Talking it Out

Another thing would have to do with working on those calming questions, working on those, “I feel this way because…”

Let’s take, for example, we have a student here at the studio, and they’re sitting up front and they’re coloring on their papers. And a fellow karate person walks over, grabs a crayon and scribbles all over that paper.

Well, obviously the person that was sitting there coloring is going to get angry, they’re going to get upset.

Then we need to teach them how to use ‘I feel’ statements, “That made me feel angry when you did this, when you scribbled on my paper.”

They need to learn to recognize what was the cause of the anger. Why did we feel that way?

And then able to think through a solution, “Please don’t do that anymore. Here, take this paper and scribble there. Don’t scribble on mine.”

Finding those solutions helps us manage our anger in a more positive way.

Explaining Our Feelings

Using those ‘I feel’ statements puts it on us rather than, “You did this.”

When we become accusatory, that is going to make the other person very upset, and very defensive, and very angry.

But when we use statements of “I felt,” or, “I noticed,” or, “My perception is,” now it’s put on me to show you how my point of view is, which going to help us manage our anger even more.

And then we can build those positive relationships.

I’ve actually put that into place myself when working with other instructors here in the studio, around the region, within our association, using those more ‘I notice’ statements or my perception, has actually helped to solve problems, it has helped to clarify miscommunications, it has helped to put everybody on the same page, so any misunderstandings are cleared up because if this is how I saw it, but that’s not how you meant it, now we can have those conversations without involving anger and angst and feelings.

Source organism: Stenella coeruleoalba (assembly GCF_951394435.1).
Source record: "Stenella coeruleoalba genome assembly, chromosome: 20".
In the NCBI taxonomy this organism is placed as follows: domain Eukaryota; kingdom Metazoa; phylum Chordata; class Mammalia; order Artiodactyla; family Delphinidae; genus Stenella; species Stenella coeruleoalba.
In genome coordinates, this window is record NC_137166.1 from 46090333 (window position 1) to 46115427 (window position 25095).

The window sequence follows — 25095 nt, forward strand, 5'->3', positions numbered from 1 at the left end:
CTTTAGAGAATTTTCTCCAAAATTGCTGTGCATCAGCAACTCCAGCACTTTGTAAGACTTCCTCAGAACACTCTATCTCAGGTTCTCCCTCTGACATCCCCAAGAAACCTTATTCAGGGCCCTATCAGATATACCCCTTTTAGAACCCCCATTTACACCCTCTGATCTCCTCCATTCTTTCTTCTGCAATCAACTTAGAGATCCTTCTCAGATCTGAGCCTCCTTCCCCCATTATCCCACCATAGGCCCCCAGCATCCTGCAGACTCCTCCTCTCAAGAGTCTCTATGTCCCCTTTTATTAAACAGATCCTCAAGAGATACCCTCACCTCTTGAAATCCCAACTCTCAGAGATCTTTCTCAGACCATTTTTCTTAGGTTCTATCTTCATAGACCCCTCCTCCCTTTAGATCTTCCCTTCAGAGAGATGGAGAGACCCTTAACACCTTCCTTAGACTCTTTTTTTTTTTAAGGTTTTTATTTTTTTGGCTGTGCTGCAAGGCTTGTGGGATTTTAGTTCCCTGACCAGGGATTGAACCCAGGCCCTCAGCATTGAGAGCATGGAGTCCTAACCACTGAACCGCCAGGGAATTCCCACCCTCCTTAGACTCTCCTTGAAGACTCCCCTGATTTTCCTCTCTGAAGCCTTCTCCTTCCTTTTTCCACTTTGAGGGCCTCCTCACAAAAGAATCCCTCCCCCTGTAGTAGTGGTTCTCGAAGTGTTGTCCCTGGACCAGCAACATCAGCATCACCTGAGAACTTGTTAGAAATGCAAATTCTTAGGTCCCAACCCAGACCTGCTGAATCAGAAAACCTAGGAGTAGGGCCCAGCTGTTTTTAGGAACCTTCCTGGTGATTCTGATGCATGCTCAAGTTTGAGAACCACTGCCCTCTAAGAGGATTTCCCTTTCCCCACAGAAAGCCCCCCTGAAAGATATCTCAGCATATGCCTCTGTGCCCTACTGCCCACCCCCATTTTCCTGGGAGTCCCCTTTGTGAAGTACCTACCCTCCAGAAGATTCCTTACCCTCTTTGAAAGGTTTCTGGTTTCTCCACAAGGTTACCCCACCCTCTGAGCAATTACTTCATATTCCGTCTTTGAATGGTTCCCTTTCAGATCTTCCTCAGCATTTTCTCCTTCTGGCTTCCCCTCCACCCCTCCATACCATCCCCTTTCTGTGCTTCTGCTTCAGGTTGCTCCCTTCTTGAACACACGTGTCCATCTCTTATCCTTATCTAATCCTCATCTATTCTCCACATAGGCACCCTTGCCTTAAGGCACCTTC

It becomes more of a thoughtful conversation rather than an emotional conversation.

Working Through Anger

Anger has a place, yes. We need to recognize anger, absolutely. We need to acknowledge it, we can’t bury it, but we also need to find those positive solutions to be able to talk with other and to teach our students and our kids how to have those conversations, even when we’re feeling emotional.

Because when we can take some of that away and acknowledge it at the same time, it helps us in our communication skills.

It helps to make sure we’re all on the same page, and it gives us a moment to relax and calm down and look at a problem and see solutions we may have missed when we were emotional.

Thanks. And I’ll see you on the mat.

True Balance Karate was founded in 2012 by Master Sue and Paul Helsdon.

We offer kids karate lessons for pre-school children ages 3-6 and elementary age kids ages 7 and up. These lessons are designed to develop the critical building blocks kids need — specialized for their age group — for school excellence and later success in life.

Our adult martial arts training is a complete adult fitness and conditioning program for adults who want to lose weight, get (and stay) in shape, or learn self-defense in a supportive environment.

Instructors can answer questions or be contacted 24 hours of the day, 7 days a week at 630-663-2000. You can also contact us here.